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The Show, It Is A-Changin'

15 Jul, 2002 By: Thomas K. Arnold


The 21st annual Video Software Dealers Association (VSDA) convention opens this week in Las Vegas, and for veteran show-goers the experience will be vastly different from previous conventions.

The lavish studio booths that graced the floor during the convention's heyday in the late 1980s and early 1990s, already an endangered species since then, will be conspicuously absent at this year's event, scheduled for July 16-18 at the Rio All-Suite Hotel and Casino.

Video suppliers will instead rent suites for “open house”-style visits or private one-on-one meetings with key retail accounts, some at the Rio and others at neighboring hotels.

A sharply scaled-down show floor -- held in a Rio ballroom, a far cry from the huge Las Vegas Convention Center that hosted the show in its heyday -- will be used chiefly by ancillary product and service providers, such as popcorn vendors and fixtures suppliers.

“Members and attendees have asked for ever-more focus on business first, and this format gives them a much better opportunity for real business meetings with suppliers across the board,” said VSDA president Crossan “Bo” Andersen. “The suites format really portends effective business meetings, and that's what, along with some entertainment, we are sure our attendees want.”

The revamped VSDA convention mirrors the so-called “NARM model,” something critics have been advocating for years, in the face of declining attendance and studio participation.

The National Association of Recording Merchandisers chose the approach out of necessity, not choice: In the 1980s, the record retail industry was socked by consolidation, and the record companies placed less and less importance on the surviving independents -- preferring to limit their outreach to the bigger chains.

A decade later, the home video industry underwent a similar transition, but VSDA officials and convention organizers were reluctant to change the show because of the lucrative booth rents they were getting. They clung to their existing model for as long as they could, until the big studios began dropping out and it was no longer feasible to produce such an extravagant affair.

The last VSDA convention, in January 2001, was a shadow of its former self, observers note -- and in the ensuing 18 months, VSDA officials and show organizers did a lot of soul-searching.

“We talked to attendees and the studios and other exhibitors, and it was clear there was a desire for a change in format,” Andersen said. “And this format seemed to meet the needs of both groups, in a very positive way.”

Hoping to boost attendance, the show was moved to the Rio, where the room rents are a lot cheaper than they would have been at the convention's previous host hotel, the Venetian. The July time frame also means lower room rates at neighboring hotels, which typically drive up prices in January, when the Consumer Electronics Show is in town.

“Rooms are at least $150 less than they would be at the Venetian, and other rooms across town are also less than half what they would be in January,” Andersen said, noting that rooms at the Rio are $89.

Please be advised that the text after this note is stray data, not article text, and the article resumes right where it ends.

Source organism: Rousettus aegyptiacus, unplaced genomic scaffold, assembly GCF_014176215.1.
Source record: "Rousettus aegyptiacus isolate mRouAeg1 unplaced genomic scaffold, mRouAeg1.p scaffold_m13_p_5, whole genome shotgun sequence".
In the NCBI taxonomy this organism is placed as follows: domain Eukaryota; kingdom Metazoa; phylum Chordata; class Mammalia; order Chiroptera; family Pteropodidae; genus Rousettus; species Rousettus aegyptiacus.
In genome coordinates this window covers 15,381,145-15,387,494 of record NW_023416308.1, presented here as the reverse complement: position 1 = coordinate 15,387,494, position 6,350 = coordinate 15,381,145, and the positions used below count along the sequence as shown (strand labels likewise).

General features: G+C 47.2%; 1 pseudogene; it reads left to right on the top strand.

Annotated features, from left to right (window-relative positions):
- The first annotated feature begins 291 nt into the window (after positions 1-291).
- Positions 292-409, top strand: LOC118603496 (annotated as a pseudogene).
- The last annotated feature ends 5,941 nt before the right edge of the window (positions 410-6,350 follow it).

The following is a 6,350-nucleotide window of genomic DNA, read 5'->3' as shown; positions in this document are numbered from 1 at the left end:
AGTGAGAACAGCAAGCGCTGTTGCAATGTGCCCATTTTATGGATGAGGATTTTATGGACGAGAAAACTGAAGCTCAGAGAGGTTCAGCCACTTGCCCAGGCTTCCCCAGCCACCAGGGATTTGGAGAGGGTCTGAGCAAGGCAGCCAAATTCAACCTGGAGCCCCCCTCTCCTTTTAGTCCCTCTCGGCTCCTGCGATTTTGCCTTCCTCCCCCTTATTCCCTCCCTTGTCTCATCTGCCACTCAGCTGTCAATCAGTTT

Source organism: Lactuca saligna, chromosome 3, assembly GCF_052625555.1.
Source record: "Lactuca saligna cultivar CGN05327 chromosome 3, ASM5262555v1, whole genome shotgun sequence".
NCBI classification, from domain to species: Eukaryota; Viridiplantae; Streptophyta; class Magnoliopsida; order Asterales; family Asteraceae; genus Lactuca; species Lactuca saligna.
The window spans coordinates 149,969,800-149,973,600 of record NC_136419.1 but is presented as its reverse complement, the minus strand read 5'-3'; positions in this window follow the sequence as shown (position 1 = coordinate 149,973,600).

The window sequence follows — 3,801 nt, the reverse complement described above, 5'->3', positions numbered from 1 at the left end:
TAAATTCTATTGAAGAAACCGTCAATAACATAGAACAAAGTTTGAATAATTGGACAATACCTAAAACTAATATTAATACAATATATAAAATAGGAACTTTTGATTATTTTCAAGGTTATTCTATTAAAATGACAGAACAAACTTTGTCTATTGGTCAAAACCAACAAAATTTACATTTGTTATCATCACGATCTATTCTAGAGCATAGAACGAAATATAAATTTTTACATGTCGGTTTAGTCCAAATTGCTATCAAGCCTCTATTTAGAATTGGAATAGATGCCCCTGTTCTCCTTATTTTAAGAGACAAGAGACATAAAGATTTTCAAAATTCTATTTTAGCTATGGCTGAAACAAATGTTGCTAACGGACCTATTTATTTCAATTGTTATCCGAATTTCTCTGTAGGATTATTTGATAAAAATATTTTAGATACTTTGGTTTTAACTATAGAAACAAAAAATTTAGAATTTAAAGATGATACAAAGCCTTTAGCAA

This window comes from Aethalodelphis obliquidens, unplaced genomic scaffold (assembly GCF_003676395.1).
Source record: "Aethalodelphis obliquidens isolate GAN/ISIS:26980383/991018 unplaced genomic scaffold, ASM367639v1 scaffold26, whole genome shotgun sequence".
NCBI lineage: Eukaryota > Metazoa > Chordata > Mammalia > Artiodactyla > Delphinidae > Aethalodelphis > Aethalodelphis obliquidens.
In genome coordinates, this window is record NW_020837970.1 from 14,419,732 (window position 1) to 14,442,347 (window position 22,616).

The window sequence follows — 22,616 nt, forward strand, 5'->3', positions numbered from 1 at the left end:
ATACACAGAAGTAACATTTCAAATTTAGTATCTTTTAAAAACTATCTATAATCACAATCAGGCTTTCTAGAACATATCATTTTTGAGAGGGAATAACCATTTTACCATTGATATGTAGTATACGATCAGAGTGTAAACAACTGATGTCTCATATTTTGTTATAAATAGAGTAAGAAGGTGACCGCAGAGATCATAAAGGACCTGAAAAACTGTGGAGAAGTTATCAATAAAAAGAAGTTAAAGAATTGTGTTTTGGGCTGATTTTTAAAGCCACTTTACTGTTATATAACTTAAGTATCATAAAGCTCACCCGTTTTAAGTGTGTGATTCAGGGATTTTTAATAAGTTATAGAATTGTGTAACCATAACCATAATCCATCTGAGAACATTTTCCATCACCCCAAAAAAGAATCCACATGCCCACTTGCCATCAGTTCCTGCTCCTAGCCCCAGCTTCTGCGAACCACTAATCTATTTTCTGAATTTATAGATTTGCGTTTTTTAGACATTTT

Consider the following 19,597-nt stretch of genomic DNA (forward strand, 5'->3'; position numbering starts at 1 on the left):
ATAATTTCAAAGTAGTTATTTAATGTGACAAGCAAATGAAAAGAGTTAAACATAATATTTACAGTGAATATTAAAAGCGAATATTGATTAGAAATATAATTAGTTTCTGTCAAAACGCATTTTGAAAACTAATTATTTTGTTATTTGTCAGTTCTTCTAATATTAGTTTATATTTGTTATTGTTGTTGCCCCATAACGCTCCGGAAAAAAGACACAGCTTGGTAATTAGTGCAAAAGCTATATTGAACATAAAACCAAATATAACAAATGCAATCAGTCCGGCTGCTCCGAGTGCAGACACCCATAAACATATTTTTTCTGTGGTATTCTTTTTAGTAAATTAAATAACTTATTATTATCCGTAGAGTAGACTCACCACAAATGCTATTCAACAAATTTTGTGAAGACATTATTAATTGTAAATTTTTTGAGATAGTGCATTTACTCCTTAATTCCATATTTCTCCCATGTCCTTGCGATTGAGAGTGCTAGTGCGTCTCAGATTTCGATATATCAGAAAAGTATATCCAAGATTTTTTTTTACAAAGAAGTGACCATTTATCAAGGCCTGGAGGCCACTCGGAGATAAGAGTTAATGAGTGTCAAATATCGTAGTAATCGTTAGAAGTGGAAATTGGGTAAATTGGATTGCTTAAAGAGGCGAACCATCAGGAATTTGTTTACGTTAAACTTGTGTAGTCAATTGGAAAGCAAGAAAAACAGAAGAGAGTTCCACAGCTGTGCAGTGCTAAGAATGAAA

At press time last week, 134 companies had signed up to either exhibit on the show floor or take out “open” suites. Several studios will hold private meetings at the Rio. Warner Home Video and MGM Home Entertainment executives will be at the Bellagio Hotel and Casino.

The number of full registrations, with access to all events, is limited to 1,500. Mary Thompson, show manager for Home Entertainment Events, the joint venture between the VSDA and Advanstar Communications (parent of Video Store Magazine) that operates the convention, said preregistrants are running ahead of the 2001 show.

John Thrasher, VP of video purchasing for Tower Records and Video, plans on attending “to meet with our vendor partners and to explore better ways to do business for the upcoming year. It is always a good opportunity to meet face to face with some people you rarely get a chance to see.”

J.T. Malugen, CEO of Movie Gallery, also will be at the show, “mostly to see old friends, look for new opportunities and see studios and distributors.”

Several parties are on tap, including an opening night pool party Tuesday, July 16. On Wednesday night is a dance party at Club Rio, and on Thursday night is the VSDA awards celebration followed by a special show by magicians Penn and Teller exclusively for full registrants.

All official events are sponsored by Columbia TriStar Home Entertainment and Paramount Home Entertainment.

Other highlights include the presentation of two special awards during the opening ceremonies July 16. Sylvester Stallone, in a visit arranged by Artisan Home Entertainment, will receive the VSDA's “Action Star of the Millennium” award, and George Carlin will receive the VSDA's “Freedom of Expression” award.

Also on tap are a directors panel and nearly 20 seminars exploring such topics as DVD special features, the transition from VHS to DVD and adult issues (with special guest Larry Flynt of Hustler).

Studio executives are optimistic the re-engineered show will work for them.

“The VSDA convention continues to provide us with a forum where we can meet with many of our accounts in person,” said Dan Gurlitz, VP and general manager, home video, for Wellspring Media. “We discuss recent history and disclose our upcoming plans -- and we hear theirs. Together with our accounts, we're able to develop strategies for the future, strategies to continue growing our business together.”

“As the industry has changed over the years, the convention has changed along with it,” said Henry McGee, president of HBO Home Video. “It remains an important place to meet with our customers.”

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